Friday, June 1, 2012
By ERIC HAMILTON
I used to be a runner.
I used to run 17-minute 5Ks. I used to run the 800 meters in under 2 minutes. But that was 20 years ago, although in a lot of ways it doesn’t seem that way. I’m still in pretty good shape and play basketball twice a week without dying. But I can’t remember the last time I went out for a run or spent time on my treadmill.
It’s not that I don’t want to start running again. I really do. It’s a healthy habit, would help my high blood pressure and give me a way to stay in “game shape.” It’s just tough to find the time or if I do, it’s boring to run alone. But my real problem is my past.
See, I’m a very competitive person and I hate to lose. To me, second place is just the first loser. I’m not a sore loser; I just figure that if I’m going to do something, I may as well try to win. Many who know me recognize my personal motto: I play for fun, but it’s more fun if I win.
So, back to the treadmill. Over the past few years, I’ve tried to start running again. I’d like to get in shape enough to hit a few 5K races each year. Maybe even a half marathon. For someone who hasn’t consistently run in probably 10 years, those are solid goals.
But here’s what happens. I jump on the treadmill and start jogging. I’ll set the speed for about a 10-minute mile. The first mile feels pretty good and I’m starting to sweat. So, instead of continuing at that pace, I go faster. After a second mile at 9-minute pace, I’m sweating, heart rate is up and legs are doing OK.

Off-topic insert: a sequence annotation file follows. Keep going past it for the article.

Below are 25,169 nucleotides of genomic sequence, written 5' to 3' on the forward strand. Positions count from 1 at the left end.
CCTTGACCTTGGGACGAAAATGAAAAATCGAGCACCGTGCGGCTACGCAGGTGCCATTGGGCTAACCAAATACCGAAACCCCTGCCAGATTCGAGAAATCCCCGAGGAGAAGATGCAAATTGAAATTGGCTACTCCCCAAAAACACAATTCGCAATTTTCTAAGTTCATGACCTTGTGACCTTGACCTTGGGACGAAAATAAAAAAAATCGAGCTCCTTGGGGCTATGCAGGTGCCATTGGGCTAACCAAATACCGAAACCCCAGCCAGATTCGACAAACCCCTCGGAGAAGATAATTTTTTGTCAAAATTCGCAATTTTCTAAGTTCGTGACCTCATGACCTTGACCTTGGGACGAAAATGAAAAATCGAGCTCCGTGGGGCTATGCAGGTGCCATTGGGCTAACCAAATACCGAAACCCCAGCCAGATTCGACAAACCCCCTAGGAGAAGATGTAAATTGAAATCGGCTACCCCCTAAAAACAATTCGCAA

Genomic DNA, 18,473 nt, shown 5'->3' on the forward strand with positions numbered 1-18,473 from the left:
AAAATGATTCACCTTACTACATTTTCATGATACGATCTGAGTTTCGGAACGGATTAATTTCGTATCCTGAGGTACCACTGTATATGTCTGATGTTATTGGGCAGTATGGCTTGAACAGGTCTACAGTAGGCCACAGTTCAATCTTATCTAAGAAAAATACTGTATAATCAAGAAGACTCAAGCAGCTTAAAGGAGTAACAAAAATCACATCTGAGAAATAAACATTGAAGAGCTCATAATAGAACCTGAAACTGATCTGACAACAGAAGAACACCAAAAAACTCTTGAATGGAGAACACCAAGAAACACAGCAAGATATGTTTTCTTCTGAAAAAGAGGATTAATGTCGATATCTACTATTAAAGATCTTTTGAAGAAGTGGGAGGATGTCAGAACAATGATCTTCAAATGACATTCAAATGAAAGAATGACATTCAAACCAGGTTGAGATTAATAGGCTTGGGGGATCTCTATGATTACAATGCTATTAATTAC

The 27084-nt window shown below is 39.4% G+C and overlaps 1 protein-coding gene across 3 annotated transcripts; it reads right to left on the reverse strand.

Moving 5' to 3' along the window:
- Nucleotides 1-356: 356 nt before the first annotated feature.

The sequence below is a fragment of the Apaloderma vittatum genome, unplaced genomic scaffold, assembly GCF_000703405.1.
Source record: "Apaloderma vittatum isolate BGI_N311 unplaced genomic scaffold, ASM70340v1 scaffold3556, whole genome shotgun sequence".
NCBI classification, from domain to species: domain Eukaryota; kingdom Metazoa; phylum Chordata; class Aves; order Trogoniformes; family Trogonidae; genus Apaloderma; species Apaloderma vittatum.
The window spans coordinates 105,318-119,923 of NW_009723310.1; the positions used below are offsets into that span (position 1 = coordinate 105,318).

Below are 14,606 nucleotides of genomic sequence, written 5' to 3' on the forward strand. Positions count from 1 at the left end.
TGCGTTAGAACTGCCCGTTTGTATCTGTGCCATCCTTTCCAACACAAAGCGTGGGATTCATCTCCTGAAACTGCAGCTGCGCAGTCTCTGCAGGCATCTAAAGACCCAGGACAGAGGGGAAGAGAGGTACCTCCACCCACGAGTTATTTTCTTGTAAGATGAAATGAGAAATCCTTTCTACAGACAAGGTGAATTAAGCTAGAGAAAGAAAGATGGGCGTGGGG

At this point, I’m looking at the total time and my pace and shaking my head. You see, my brain starts to recall my old times from high school. That’s when my competitiveness kicks in. Somehow I can’t let logic set in that I should not be running the same times as I did 20 years ago.
I crank up the speed for my last mile. I’m now on 7-minute mile pace. It feels fast, but I keep going. I start telling myself I can finish. Finally, I hit 3 miles. As I step off the treadmill, my legs are rubbery and my shirt is soaked.
I’m ready for more. So, after a 6-month recovery period, I do it all over again. Yes, I’m a runner.
Seriously though, my goal for the rest of 2012 is to start running consistently three days a week. The key to my success is convincing myself to start out slow and build up to a faster pace. To make it more about recreation than competition.
Wish me luck – it won’t be easy. After all, I’m a runner.